We’ve known about the Stump Pass anchorage for years … and avidly avoided it. During the daytime just on the other side of the pass, the craziness is rampant — ski boats, jet skis, pontoon boats, too many boats! And directly behind the beach park, there’s a narrow sheltered lane of water known as ski alley — as in waterskiing/wakeboarding/wake surfing, if you can do it behind a boat, it’s there. Add to all that the current RIPPING through this narrow pass – too shallow for a sailboat’s draft, used primarily for fishing boats – and it’s even less appealing.
Then there’s the name … Stump Pass … it just doesn’t inspire a beautiful tranquil anchorage filled with dolphins, rays and other wonders. But I guess I’m not the only one that thinks this way because when we sounded our way in, there were no boats in the anchorage. It’s not a huge area that’s deep enough and the current is a concern, but the holding seemed good. Keep in mind, we were called away before we got the pleasure of spending the night, but the few hours we spent there definitely warrant a return trip.
Earlier this winter, we tried to sail north and intended to make Stump Pass one of our stops. Heading north from Charlotte Harbor, we chose the ICW simply because of access to the anchorages we wanted to try. Our first stop was Cape Haze and Don Pedro State Beach Park. We’ve spent some time there already and enjoyed every minute. Don Pedro State Beach Park was the site of our shark teeth bonanza earlier this year.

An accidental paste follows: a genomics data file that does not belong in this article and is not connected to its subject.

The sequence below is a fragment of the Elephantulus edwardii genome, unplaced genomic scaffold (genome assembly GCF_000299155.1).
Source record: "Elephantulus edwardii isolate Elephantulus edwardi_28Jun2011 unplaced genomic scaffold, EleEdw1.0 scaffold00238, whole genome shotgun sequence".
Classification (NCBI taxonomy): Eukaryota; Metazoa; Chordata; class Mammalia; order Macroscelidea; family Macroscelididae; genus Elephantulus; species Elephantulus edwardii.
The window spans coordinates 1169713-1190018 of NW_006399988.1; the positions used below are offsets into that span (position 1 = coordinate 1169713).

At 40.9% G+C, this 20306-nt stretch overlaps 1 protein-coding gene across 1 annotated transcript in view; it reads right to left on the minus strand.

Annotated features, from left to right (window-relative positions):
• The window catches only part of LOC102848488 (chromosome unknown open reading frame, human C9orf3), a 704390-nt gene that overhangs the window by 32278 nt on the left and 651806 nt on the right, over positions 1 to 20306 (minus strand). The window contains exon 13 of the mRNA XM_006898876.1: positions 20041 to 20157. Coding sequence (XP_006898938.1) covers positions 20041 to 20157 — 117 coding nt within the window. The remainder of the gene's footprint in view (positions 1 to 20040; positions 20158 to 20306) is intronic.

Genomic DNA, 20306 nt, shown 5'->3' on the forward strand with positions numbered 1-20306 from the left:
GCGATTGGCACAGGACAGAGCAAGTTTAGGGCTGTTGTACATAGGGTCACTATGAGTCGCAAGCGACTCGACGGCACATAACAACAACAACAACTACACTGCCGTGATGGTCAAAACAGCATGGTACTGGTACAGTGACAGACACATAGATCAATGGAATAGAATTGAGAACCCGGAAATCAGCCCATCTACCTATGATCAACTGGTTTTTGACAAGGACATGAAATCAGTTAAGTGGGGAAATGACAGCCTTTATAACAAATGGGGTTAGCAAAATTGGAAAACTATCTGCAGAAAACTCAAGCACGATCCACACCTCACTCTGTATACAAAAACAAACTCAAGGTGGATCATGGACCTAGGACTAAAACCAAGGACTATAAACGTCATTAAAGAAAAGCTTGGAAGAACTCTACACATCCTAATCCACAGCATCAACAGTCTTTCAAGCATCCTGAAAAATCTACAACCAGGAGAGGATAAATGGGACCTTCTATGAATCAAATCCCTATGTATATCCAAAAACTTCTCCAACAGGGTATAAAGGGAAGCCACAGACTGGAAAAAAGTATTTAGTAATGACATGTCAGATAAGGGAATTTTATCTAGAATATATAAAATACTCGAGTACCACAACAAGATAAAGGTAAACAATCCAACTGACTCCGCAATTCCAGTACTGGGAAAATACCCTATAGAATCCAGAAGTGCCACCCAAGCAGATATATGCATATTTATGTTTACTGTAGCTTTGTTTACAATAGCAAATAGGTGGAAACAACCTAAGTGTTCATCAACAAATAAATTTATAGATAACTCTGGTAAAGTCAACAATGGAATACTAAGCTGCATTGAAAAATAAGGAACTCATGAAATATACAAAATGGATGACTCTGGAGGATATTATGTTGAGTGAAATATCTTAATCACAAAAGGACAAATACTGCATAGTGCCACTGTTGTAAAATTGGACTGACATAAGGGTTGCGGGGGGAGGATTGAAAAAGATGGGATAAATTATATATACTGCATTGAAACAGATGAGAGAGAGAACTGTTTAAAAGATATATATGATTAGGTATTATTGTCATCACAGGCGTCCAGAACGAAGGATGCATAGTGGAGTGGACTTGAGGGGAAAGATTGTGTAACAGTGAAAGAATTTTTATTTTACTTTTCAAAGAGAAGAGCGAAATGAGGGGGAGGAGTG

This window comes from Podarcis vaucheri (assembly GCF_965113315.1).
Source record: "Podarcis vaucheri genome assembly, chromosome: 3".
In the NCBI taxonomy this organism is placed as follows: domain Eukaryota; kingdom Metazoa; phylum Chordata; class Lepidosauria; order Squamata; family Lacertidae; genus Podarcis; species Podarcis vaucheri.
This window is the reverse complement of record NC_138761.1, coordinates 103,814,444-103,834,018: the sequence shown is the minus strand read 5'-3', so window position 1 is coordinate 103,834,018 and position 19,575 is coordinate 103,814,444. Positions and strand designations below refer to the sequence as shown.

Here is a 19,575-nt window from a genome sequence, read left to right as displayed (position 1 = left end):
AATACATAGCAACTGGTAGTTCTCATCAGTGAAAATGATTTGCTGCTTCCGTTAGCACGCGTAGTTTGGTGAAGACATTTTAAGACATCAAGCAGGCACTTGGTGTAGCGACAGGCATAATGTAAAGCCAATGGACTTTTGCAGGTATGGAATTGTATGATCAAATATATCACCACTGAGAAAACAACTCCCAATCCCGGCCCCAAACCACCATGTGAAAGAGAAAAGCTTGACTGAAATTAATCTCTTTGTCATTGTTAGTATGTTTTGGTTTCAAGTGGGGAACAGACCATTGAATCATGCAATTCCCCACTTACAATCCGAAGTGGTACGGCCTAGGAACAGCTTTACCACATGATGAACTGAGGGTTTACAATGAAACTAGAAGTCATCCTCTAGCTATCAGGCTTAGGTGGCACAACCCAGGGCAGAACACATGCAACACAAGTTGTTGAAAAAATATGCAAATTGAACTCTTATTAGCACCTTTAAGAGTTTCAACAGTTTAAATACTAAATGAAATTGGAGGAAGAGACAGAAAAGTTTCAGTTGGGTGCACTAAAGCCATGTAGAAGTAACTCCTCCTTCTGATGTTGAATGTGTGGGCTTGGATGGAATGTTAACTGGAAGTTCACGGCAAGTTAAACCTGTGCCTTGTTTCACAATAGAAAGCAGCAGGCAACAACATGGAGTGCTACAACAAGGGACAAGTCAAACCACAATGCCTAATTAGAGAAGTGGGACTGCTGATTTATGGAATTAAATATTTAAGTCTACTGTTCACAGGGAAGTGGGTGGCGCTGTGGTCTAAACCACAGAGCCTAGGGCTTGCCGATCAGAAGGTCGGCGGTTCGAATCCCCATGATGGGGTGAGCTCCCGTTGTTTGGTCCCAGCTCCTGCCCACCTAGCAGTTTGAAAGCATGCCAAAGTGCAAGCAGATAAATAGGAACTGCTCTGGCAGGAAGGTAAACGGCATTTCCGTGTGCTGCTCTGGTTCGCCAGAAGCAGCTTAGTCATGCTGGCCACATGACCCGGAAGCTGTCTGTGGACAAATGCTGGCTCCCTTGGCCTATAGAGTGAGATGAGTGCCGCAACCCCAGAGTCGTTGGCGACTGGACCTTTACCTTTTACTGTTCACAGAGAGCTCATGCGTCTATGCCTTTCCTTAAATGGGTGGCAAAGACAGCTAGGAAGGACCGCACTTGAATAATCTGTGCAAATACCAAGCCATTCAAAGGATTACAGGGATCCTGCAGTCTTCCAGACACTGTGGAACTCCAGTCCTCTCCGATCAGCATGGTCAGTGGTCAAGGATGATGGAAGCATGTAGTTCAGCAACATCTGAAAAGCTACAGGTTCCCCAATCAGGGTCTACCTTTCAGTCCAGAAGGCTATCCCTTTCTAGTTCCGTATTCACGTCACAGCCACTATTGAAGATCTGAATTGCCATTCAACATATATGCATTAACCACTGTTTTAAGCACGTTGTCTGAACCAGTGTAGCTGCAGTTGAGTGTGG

Anchored at Cape Haze, we took the dinghy and the handheld depthsounder the five miles up the ICW to Marker 17 and 17A to check out Stump Pass. David wasn’t really sold on the idea of anchoring there – along with the wicked current, the bottom sands shift and shoal so that no chart is ever really accurate. With our 5 1/2 foot draft, that’s an issue. So we took the handheld depthsounder and my IPhone Navionics GPS and sounded our way in … the back way to avoid the current off of Marker 17. We saw nothing less than 7 feet — BUT we were at mid-high tide. Coming out, we were 2 1/2 hours after high tide and we squeeked our with only an inch or two under the keel — YIKES, but we had to get back since they were taking my Dad to the hospital. Then we didn’t make it under the Boca Grande bridge before it closed at 6 PM, so we didn’t manage to get back after all, but we tried our best.
Look closely in this photo … you can see the ICW running along the top right corner of the photo. You can see the pass and the main channel which is well marked and cuts in from Marker 17A off of the ICW. The anchorage is to port if we were leaving Stump Pass to the Gulf. — look closely, you can see a boat or two anchored in the channel. It’s relatively narrow and not room for a bunch of boats, but no one was there when we were there.
The “back way in” Marker 17 channel is also clearly visible on the satellite photo, curving around the middle island to the right and south. It is not marked and features shifting shoaling sands and current. If you opt to go in this way, I hope you do the same as we did and sound your way in with your dinghy, a handheld depthsounder and a GPS bubble track to retrace when you return with the big boat.
The next time we try to explore north, it’ll be the 3rd time — the first time the head broke and the north winds encouraged us to go south. Just last week, we were called back for my Dad, so the third time has to be charmed, right? What other anchorages further north should we not miss when we finally get to explore north of Charlotte Harbor on the beautiful West Florida coast? Please leave a comment and share. Thanks & CHEERS! Jan